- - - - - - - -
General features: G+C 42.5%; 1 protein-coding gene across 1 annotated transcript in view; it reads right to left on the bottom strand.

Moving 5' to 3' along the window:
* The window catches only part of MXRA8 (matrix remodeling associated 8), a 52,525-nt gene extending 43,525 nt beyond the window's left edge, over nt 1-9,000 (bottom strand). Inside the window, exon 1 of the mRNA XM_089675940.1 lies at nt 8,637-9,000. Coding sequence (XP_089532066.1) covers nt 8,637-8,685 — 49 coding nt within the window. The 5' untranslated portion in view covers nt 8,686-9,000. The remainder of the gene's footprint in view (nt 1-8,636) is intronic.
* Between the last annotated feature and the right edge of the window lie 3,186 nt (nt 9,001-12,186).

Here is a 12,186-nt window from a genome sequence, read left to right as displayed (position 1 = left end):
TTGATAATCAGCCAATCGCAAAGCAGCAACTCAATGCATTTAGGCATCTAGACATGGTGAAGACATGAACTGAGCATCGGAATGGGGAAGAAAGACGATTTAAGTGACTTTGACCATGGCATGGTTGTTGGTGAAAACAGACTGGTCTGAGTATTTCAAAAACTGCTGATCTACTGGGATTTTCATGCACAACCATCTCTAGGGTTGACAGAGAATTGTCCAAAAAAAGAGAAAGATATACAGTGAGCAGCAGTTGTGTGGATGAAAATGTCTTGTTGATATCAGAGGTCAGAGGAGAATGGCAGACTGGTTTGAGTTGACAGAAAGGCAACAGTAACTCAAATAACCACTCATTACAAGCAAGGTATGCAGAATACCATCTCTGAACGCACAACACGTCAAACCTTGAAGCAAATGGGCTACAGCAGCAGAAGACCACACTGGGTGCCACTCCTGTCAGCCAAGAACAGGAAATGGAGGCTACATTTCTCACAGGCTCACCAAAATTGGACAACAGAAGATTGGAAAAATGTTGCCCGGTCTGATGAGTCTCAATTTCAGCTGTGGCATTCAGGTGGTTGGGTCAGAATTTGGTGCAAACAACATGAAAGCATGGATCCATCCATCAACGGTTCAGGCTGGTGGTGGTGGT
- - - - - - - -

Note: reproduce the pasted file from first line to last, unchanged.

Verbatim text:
General features: G+C 42.5%; 1 protein-coding gene across 1 annotated transcript in view; it reads right to left on the bottom strand.

Moving 5' to 3' along the window:
* The window catches only part of MXRA8 (matrix remodeling associated 8), a 52,525-nt gene extending 43,525 nt beyond the window's left edge, over nt 1-9,000 (bottom strand). Inside the window, exon 1 of the mRNA XM_089675940.1 lies at nt 8,637-9,000. Coding sequence (XP_089532066.1) covers nt 8,637-8,685 — 49 coding nt within the window. The 5' untranslated portion in view covers nt 8,686-9,000. The remainder of the gene's footprint in view (nt 1-8,636) is intronic.
* Between the last annotated feature and the right edge of the window lie 3,186 nt (nt 9,001-12,186).

Here is a 12,186-nt window from a genome sequence, read left to right as displayed (position 1 = left end):
TTGATAATCAGCCAATCGCAAAGCAGCAACTCAATGCATTTAGGCATCTAGACATGGTGAAGACATGAACTGAGCATCGGAATGGGGAAGAAAGACGATTTAAGTGACTTTGACCATGGCATGGTTGTTGGTGAAAACAGACTGGTCTGAGTATTTCAAAAACTGCTGATCTACTGGGATTTTCATGCACAACCATCTCTAGGGTTGACAGAGAATTGTCCAAAAAAAGAGAAAGATATACAGTGAGCAGCAGTTGTGTGGATGAAAATGTCTTGTTGATATCAGAGGTCAGAGGAGAATGGCAGACTGGTTTGAGTTGACAGAAAGGCAACAGTAACTCAAATAACCACTCATTACAAGCAAGGTATGCAGAATACCATCTCTGAACGCACAACACGTCAAACCTTGAAGCAAATGGGCTACAGCAGCAGAAGACCACACTGGGTGCCACTCCTGTCAGCCAAGAACAGGAAATGGAGGCTACATTTCTCACAGGCTCACCAAAATTGGACAACAGAAGATTGGAAAAATGTTGCCCGGTCTGATGAGTCTCAATTTCAGCTGTGGCATTCAGGTGGTTGGGTCAGAATTTGGTGCAAACAACATGAAAGCATGGATCCATCCATCAACGGTTCAGGCTGGTGGTGGTGGT